The sudden increase in GHG levels begins to exacerbate the greenhouse effect, pushing it beyond natural levels. This leads to an excess of trapped heat, altering the climate permanently. Scientists & organizations have confirmed that the last seven years have been the warmest in recorded history.
Rising temperatures increase the frequency and intensity of extreme weather events such as heatwaves, floods, etc. We need to reduce our GHG emissions to zero to minimize these climate impacts in the future. The most important step in reducing emissions is knowing how much we add to the atmosphere. To learn more about the greenhouse gasses we are adding to our air, we must first measure them.
Now that we have established the importance of understanding the GHG levels in our atmosphere, let’s talk about how we can actually achieve that. This is how we do it at Ambee.
Ambee’s Greenhouse Gas API
Greenhouse gases freely exist in the atmosphere, and emissions are added to the atmosphere. With Ambee’s GHG API, a user can understand the greenhouse gas levels present in the atmosphere at specific geo-coordinates, in real-time.
Along with global daily coverage of greenhouse gas data, the Ambee API gives detailed information on:
- Carbon dioxide (CO2),
- Water vapor,
- Methane (CH4) and
- Ozone (O3).
How we do it
“We use raw data from multiple earth observational satellites,” says Chandrashekar D, VP of Engineering, Ambee. The process is similar to how Ambee curates its climate and environmental dataset repository. “The raw data from satellites are collected and combined with the insights from Ambee’s devices. These insights are generated from our learnings collected from the proprietary sensors we’ve deployed in cities.”
The proprietary devices Ambee has deployed across various critical locations across Mumbai are the foundation of the research that backs Ambee’s GHG API. Chandrashekar concludes, “with this process in place, we can provide accurate and hyperlocal GHG data on a global scale.”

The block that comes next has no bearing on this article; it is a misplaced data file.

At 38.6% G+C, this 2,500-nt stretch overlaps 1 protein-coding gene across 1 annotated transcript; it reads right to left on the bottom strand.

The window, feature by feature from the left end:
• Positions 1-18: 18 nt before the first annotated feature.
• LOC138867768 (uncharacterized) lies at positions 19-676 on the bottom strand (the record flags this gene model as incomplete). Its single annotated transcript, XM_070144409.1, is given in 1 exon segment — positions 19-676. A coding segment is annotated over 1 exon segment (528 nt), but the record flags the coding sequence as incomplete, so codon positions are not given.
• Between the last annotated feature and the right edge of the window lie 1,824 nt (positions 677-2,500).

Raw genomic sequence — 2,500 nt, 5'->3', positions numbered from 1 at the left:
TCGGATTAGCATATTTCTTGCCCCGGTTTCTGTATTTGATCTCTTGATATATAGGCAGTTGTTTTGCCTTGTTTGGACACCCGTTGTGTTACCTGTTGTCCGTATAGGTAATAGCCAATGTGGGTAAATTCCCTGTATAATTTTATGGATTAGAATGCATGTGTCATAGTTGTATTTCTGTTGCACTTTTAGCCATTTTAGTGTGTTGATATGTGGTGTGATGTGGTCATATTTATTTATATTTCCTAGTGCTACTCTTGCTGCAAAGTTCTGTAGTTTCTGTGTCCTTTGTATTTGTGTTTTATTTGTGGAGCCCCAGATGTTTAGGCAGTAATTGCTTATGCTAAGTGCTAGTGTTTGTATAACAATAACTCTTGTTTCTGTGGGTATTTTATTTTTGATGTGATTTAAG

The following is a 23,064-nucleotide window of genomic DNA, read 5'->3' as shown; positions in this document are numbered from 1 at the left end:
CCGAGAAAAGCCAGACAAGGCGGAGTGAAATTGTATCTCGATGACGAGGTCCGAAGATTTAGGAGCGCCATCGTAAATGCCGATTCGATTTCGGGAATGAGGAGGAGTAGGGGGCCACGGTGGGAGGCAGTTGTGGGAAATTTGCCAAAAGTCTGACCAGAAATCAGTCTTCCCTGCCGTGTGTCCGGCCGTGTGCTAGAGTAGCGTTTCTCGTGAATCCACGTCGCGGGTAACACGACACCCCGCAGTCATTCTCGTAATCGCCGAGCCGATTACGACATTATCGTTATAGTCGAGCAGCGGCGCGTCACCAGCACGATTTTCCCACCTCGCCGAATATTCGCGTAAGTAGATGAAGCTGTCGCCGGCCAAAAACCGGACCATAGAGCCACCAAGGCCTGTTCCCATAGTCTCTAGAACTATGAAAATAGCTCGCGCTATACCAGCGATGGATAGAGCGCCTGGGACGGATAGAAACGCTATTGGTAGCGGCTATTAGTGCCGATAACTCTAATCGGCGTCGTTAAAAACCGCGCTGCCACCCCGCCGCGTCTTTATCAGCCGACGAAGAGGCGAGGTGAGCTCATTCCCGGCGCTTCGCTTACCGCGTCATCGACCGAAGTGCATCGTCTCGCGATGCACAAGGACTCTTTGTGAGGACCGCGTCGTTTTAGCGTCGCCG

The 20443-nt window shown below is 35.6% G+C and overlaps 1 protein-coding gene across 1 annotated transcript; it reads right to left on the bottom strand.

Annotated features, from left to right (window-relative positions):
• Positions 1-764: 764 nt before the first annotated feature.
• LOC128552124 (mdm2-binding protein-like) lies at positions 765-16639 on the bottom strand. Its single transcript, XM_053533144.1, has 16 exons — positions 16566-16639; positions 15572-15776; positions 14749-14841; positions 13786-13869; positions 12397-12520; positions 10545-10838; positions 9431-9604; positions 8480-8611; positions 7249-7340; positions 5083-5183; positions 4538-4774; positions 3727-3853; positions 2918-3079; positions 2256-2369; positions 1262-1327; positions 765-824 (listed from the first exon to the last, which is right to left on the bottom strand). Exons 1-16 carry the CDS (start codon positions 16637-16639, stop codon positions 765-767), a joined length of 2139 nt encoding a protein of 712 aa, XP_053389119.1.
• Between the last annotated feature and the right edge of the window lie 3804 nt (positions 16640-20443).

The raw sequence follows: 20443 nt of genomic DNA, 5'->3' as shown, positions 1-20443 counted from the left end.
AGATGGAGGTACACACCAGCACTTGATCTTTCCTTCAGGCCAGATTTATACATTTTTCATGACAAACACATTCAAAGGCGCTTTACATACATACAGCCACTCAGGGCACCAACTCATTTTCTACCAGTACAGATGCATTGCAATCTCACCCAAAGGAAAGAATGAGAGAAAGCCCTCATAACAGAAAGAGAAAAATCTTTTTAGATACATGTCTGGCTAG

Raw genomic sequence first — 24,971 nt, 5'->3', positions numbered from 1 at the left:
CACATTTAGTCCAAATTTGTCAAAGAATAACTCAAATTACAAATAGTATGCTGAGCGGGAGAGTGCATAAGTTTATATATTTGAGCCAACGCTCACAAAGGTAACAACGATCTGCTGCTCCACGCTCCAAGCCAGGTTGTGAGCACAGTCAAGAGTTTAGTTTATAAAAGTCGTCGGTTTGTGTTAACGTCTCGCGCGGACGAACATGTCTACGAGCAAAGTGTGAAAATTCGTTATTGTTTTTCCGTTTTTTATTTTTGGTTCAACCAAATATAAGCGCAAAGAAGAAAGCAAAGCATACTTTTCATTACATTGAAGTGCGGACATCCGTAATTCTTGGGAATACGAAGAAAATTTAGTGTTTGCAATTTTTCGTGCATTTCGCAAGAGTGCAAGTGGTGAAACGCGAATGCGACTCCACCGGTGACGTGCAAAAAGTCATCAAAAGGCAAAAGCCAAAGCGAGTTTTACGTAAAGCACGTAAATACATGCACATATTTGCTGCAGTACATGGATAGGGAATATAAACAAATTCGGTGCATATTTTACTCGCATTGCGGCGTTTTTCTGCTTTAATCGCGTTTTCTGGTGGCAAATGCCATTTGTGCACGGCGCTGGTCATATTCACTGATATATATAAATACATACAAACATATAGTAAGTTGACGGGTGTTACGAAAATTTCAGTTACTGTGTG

What can you do with Ambee’s GHG API?
Corporations, institutions, and governments across the globe can use Ambee’s GHG API to implement policies and take measures to reduce their carbon footprint. The data can be used to set GHG reduction targets in different departments. The hyperlocal quality of Ambee’s greenhouse gas API can help sustainability managers assess GHG targets for each department based on their respective functions.
Companies can also assess their climate risks and opportunities with GHG data. The GHG dataset can help businesses track and compare their internal greenhouse gas emissions, identify opportunities to reduce pollution, decrease energy wastage, and save money. Cities and other communities can use Ambee’s GHG API to find areas or points of higher emission, compare insights between similar facilities, and develop unified climate policies.
Almost every industry & sector has applications that require accurate greenhouse gas data. Over the next decade, GHG data will become the single most important data set. Using accurate data helps create science-based insights and make effective decisions, a crucial battle in our war on climate change.
Try Ambee’s GHG API and find out how you can leverage data to make climate-conscious decisions.
A writer, nature lover and an environmental engineer. You can find me at Ambee’s office working with an amazing team to bring about positive change to our planet’s health. Being a big advocate of our environment, I write about technologies like AI, ML and Big data and its potential to save humankind from global warming.